New members

Profiles of the latest members to join the ABSW have been posted on the Online TSR. Go here to find out who's new...

Profiles were compiled by Kat Arney, Vice chair, from information provided by members. Two that were too late to make it into the main list were:

Dr Paul Olding (BBC)
Full member

Paul is a director and producer at the BBC, with ten years of experience in making science documentaries. He has worked as producer/director on the BBC's award-winning Horizon strand, and other shows including 'Andrew Marr's Dangerous idea: Life and Death' and 'Earth - the Power of the Planet: Volcanoes'. As well as his extensive experience in the world of TV and film-making, he is a writer whose work has been published in Dive magazine, BBC Wildlife, the Guardian and the Independent. In addition, he is a freelance photographer, and has experience working as a radio presenter, including writing and presenting 'The Frog that Croaked' on BBC Radio 4.

Emma Ross (Freelance communications specialist)
Associate member

Emma is an independent health communications consultant based in London. She specialises in managing media operations for medical sciences conferences, facilitating the release of other medical and public health stories and providing strategic communications advice, including media training.She spent the bulk of her career as a medical correspondent for the Associated Press before a stint as news team leader at the World Health Organisation. Emma has a Master's degree in journalism.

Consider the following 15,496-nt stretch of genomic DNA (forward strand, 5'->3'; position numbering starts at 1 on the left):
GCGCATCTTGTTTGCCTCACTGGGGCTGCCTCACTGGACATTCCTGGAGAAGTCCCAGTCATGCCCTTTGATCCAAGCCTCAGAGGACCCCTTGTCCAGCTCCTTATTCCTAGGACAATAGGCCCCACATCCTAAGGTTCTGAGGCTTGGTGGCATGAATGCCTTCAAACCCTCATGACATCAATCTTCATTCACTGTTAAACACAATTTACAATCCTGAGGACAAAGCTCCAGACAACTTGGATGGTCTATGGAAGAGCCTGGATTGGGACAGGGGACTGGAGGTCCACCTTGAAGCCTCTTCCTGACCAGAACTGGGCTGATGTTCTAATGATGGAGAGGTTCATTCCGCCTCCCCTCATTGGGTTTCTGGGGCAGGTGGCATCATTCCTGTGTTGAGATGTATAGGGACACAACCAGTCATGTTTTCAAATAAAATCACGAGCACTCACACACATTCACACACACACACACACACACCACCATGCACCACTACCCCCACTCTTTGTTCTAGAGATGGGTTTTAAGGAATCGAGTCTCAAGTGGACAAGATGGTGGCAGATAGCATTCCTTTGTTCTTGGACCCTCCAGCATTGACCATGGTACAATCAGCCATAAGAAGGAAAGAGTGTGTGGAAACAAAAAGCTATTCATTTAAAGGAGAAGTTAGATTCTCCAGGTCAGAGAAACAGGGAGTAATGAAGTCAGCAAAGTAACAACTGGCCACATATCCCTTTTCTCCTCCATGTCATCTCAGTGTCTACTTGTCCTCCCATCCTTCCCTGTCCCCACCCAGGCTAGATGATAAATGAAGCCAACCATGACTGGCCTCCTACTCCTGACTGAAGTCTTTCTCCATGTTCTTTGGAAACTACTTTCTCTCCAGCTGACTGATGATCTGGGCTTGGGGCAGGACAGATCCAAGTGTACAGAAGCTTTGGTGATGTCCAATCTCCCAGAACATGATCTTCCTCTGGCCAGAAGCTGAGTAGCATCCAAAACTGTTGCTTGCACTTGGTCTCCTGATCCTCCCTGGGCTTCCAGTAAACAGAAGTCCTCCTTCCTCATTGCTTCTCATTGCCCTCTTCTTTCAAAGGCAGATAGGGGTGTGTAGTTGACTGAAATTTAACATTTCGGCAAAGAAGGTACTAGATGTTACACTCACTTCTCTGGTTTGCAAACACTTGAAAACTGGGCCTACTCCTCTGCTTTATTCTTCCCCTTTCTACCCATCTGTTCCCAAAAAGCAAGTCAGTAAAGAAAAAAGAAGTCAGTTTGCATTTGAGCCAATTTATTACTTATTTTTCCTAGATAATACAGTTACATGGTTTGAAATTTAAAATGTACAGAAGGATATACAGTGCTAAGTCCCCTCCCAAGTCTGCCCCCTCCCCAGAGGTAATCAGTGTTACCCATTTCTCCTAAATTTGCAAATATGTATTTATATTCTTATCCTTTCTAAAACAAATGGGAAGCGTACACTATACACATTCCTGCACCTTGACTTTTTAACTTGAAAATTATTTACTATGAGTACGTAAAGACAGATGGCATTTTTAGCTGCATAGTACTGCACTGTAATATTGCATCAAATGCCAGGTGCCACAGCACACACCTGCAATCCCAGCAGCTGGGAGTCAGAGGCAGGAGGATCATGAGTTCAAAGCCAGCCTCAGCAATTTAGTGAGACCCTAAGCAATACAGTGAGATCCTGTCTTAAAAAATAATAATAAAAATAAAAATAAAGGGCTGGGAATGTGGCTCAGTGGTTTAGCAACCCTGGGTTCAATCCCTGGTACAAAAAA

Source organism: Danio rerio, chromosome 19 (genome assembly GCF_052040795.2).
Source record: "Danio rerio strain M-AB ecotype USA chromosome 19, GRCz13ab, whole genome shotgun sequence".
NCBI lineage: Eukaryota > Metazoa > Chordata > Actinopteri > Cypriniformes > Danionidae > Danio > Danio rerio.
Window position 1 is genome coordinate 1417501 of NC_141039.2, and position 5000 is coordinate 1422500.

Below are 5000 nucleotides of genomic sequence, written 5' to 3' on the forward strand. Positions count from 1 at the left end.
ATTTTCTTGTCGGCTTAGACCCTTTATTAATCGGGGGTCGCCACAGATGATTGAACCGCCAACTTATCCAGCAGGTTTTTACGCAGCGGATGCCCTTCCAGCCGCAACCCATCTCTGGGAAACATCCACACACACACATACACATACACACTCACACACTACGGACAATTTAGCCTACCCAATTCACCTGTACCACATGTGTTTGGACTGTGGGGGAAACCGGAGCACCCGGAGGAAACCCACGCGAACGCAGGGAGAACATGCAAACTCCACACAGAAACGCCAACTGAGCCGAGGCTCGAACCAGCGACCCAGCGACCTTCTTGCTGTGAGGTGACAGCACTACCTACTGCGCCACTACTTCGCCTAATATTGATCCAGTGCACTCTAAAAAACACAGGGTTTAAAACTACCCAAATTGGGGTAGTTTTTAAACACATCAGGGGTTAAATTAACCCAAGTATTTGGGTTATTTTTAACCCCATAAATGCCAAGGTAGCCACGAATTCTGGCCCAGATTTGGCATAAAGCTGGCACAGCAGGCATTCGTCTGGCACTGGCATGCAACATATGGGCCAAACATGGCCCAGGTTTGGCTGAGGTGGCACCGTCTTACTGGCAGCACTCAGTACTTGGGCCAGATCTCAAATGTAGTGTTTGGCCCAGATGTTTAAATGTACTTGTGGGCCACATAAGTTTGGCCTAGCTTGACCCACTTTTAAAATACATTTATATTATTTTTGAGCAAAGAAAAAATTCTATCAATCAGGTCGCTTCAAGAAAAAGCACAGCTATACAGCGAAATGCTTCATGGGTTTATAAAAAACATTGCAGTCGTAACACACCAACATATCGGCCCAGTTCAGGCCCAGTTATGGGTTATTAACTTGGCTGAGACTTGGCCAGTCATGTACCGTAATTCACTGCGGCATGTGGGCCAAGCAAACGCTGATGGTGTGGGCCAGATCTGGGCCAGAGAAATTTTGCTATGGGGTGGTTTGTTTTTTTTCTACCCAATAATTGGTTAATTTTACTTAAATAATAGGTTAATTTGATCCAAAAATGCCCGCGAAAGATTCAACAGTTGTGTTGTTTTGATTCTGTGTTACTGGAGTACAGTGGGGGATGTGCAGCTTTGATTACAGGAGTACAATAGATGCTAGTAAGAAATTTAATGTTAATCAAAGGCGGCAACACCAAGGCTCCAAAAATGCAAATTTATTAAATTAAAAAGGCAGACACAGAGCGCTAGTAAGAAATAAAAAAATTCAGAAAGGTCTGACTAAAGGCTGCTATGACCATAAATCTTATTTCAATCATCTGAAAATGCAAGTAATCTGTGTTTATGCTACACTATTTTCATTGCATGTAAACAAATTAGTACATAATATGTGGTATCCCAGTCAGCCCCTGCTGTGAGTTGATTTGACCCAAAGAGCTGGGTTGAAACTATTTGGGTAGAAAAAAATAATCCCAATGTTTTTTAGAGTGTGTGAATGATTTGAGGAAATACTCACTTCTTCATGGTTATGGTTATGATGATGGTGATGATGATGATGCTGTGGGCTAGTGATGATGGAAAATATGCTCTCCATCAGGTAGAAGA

Job Advert: Reporter, Research Fortnight

Research Fortnight, the main newsletter covering UK research policy, and Research Europe, which covers the European Union, is looking for a reporter to join our busy newsdesk in London.

The reporter will join a dedicated team reporting on policies that matter to researchers in the hard sciences and other academic disciplines. They will prepare stories for our daily online bulletins as well as our print newsletters.